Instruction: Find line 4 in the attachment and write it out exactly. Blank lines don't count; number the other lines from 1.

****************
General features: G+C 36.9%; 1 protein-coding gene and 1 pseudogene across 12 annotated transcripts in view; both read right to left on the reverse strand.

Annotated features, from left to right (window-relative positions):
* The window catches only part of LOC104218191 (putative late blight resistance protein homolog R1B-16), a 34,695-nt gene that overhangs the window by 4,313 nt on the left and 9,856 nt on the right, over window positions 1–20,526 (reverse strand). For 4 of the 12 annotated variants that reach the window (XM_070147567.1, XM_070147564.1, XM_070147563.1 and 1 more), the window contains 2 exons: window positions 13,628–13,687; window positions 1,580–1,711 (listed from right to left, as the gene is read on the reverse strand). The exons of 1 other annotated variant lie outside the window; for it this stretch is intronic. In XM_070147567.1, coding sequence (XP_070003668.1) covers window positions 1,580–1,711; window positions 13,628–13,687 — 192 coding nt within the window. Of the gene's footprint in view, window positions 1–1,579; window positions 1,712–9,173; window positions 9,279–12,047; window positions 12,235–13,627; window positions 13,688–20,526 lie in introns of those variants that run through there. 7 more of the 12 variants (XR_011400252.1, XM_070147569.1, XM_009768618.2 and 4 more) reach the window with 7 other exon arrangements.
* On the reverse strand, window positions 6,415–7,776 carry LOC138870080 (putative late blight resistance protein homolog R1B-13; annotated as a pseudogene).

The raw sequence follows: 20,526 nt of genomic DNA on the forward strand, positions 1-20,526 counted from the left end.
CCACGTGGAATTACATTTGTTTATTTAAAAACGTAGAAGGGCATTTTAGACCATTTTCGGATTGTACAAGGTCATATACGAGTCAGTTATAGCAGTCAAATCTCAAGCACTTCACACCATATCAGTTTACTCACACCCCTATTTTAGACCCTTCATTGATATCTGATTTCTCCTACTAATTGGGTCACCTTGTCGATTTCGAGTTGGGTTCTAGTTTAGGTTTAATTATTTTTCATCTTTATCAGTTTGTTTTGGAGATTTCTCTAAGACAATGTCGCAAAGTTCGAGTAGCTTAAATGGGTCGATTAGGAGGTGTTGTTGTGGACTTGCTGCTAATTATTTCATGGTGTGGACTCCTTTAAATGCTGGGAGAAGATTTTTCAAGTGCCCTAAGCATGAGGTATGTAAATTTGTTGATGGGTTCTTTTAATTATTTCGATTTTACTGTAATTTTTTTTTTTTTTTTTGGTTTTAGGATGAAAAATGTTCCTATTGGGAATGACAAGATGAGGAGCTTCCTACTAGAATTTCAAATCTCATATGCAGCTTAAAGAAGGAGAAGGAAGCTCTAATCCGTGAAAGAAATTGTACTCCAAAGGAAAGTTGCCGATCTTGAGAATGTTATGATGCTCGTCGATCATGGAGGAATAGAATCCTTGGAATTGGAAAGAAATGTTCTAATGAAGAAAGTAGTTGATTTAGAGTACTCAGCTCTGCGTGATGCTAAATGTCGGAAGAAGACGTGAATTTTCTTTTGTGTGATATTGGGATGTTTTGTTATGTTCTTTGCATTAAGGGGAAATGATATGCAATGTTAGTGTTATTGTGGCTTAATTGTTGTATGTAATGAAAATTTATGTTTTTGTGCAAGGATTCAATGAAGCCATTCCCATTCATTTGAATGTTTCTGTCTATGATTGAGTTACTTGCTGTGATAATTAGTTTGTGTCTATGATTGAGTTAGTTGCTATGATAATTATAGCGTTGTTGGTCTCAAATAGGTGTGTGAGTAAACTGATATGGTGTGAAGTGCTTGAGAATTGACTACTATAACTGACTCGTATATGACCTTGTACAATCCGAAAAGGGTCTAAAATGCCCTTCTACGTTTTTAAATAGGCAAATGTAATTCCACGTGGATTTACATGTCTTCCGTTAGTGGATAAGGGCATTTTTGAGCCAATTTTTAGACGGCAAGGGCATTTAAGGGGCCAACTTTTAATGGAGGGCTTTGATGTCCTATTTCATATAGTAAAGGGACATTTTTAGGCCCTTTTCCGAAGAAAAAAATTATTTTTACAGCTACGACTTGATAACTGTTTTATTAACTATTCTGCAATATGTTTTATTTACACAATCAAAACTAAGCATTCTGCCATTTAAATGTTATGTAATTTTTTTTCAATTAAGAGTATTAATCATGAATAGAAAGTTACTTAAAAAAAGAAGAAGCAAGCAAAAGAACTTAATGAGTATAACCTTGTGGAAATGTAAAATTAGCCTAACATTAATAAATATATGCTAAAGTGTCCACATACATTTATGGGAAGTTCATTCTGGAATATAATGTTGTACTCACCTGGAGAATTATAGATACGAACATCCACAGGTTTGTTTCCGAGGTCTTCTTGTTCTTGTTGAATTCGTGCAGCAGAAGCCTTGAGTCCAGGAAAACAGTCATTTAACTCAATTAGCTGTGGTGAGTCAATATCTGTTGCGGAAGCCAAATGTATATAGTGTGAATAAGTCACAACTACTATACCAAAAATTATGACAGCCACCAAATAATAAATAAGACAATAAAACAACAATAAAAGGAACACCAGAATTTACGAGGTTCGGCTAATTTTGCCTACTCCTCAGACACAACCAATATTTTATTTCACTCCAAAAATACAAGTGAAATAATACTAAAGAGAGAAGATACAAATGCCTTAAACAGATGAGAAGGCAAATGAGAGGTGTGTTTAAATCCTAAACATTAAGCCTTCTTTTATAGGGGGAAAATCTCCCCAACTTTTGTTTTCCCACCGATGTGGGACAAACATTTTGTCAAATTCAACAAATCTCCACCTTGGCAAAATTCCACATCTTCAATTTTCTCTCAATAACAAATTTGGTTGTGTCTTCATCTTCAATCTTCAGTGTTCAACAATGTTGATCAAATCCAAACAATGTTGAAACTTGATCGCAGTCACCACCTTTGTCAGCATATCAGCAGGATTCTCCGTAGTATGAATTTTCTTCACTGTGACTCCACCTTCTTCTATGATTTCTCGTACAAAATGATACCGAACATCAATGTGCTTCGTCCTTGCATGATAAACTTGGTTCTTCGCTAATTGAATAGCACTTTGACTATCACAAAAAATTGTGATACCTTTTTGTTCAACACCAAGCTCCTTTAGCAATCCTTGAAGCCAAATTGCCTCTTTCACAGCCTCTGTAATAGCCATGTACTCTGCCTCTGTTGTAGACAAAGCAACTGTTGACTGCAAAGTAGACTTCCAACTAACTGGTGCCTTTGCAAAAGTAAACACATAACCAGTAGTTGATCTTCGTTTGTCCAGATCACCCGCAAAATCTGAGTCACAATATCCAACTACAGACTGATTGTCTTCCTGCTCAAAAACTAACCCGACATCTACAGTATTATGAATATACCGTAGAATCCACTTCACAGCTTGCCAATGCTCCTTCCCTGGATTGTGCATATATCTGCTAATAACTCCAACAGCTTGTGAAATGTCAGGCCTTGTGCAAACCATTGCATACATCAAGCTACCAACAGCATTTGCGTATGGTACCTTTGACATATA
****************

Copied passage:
* On the reverse strand, window positions 6,415–7,776 carry LOC138870080 (putative late blight resistance protein homolog R1B-13; annotated as a pseudogene).